|Operational||Animal Health||The occurrence of an animal disease outbreak in the country or a specific region can lead to a potential closure of significant markets and an increase in customer complaints. This outbreak may result in the inability to supply products and maintain operations in the factories.||
|Workforce safety||The Company does not establish and/or provide an environment where the safety of its employees is the top priority, resulting in accidents, fatalities, and critical risks to its reputation.||JBS has a Corporate Health and Safety practice dedicated to health and safety standards and processes. Each unit has a matrix organizational structure and OHS teams in each Operating Unit. In Brazil, risk management is carried out through the Self-management Health and Safety Program - PSSAG, which is integrated with legal requisites to contribute to the management of risksand hazards, where all tools have periodical updating and monitoring routines. There are Safety Committees operating from senior management down to the structure of each Operating Unit, which address speAcific topics and monitor the implementation of health and safety routines and processes, as well as departmental key performance indicators.|
|Financial||Market||Exchange, interest and commodities risks, where fluctuations could potentially affect JBS’ operations||
|Credit||Risk of delinquency posed by accounts receivable, investment and hedging instruments||Accounts receivable from customers: Diversification of the portfolio and establishment of secure parameters for credit granting (always considering proportional limits, financial and operational ratios, and conducting credit monitoring agency inquiries). Financial transactions with financial institutions as counterparties: Exposure limits defined by the Risk Management Committee and approved by the Board of Directors, based on risk ratings from specialized international agencies.|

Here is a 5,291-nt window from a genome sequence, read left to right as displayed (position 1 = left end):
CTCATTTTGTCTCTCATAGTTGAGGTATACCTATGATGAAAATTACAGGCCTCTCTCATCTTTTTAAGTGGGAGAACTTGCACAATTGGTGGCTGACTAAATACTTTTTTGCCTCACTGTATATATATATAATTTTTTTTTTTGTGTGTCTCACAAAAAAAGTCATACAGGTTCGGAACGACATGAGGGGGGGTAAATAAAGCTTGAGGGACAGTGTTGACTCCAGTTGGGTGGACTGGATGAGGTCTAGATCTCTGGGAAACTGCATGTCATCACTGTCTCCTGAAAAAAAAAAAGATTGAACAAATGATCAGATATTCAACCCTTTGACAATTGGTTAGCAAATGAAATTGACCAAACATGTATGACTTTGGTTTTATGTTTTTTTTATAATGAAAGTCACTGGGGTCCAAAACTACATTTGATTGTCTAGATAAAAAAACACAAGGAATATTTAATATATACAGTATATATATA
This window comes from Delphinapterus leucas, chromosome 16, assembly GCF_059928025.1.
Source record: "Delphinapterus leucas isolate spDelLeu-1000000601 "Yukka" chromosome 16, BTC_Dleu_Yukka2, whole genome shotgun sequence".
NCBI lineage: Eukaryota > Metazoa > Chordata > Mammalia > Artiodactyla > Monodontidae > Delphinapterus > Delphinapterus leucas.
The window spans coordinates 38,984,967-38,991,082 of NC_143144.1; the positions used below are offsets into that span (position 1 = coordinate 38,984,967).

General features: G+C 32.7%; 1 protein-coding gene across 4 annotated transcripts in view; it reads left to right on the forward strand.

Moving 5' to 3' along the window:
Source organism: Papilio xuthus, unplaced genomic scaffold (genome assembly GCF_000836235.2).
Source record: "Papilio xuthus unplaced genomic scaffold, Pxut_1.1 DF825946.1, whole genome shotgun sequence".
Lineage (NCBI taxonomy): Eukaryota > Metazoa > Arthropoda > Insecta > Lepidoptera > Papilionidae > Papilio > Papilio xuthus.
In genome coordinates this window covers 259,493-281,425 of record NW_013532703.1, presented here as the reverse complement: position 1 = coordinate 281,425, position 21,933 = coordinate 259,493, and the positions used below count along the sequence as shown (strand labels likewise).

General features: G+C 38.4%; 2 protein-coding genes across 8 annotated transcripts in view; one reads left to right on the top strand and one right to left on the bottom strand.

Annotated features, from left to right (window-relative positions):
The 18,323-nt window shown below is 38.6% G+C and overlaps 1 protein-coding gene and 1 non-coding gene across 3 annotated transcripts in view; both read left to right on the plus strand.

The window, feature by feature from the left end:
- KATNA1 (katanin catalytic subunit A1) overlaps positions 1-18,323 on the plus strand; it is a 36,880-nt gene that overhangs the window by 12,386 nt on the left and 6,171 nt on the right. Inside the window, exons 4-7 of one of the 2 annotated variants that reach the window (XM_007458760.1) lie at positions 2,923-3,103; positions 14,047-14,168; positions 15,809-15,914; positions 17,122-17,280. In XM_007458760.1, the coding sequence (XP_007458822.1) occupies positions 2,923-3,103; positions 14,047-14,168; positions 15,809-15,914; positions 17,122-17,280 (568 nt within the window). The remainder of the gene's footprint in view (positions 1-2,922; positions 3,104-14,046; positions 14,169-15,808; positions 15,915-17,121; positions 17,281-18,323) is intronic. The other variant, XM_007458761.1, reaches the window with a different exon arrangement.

|Liquidity||The possibility of imbalances between tradable assets and payable liabilities that could affect the ability to meet upcoming financial obligations.||Capital structure management focused on modified immediate liquidity metrics – that is, cash and cash equivalents plus financial investments, divided by short-term debt – and working capital, to maintain the leverage of the Company and its subsidiaries. In 2019, a Liquidity Management Policy was published, establishing guidelines for the liquidity management process of the Company and its subsidiaries, both in Brazil and abroad.|
|Social and Environmental||Acquisiton of raw materials||The risk of acquiring raw materials from suppliers involved in deforestation of native forests, encroachment on protected areas such as indigenous lands, quilombolas, local communities, or environmental conservation units, as well as the risk of utilizing child labor or forced labor, or products that may pose health risks to consumers.||
|Climate Change||Climate change could also negatively impact the company’s business. Resources such as water, electricity and animal feed (dependent on farming) are essential for producing raw materials (cattle, poultry, hogs and sheep). Operations could also be impacted by new legislation and regulations around the matter.||
|Compliance||Corruption||Risk of conduct contravening JBS’ Code of Conduct||
JBS has a global compliance program that encompasses the following pillars: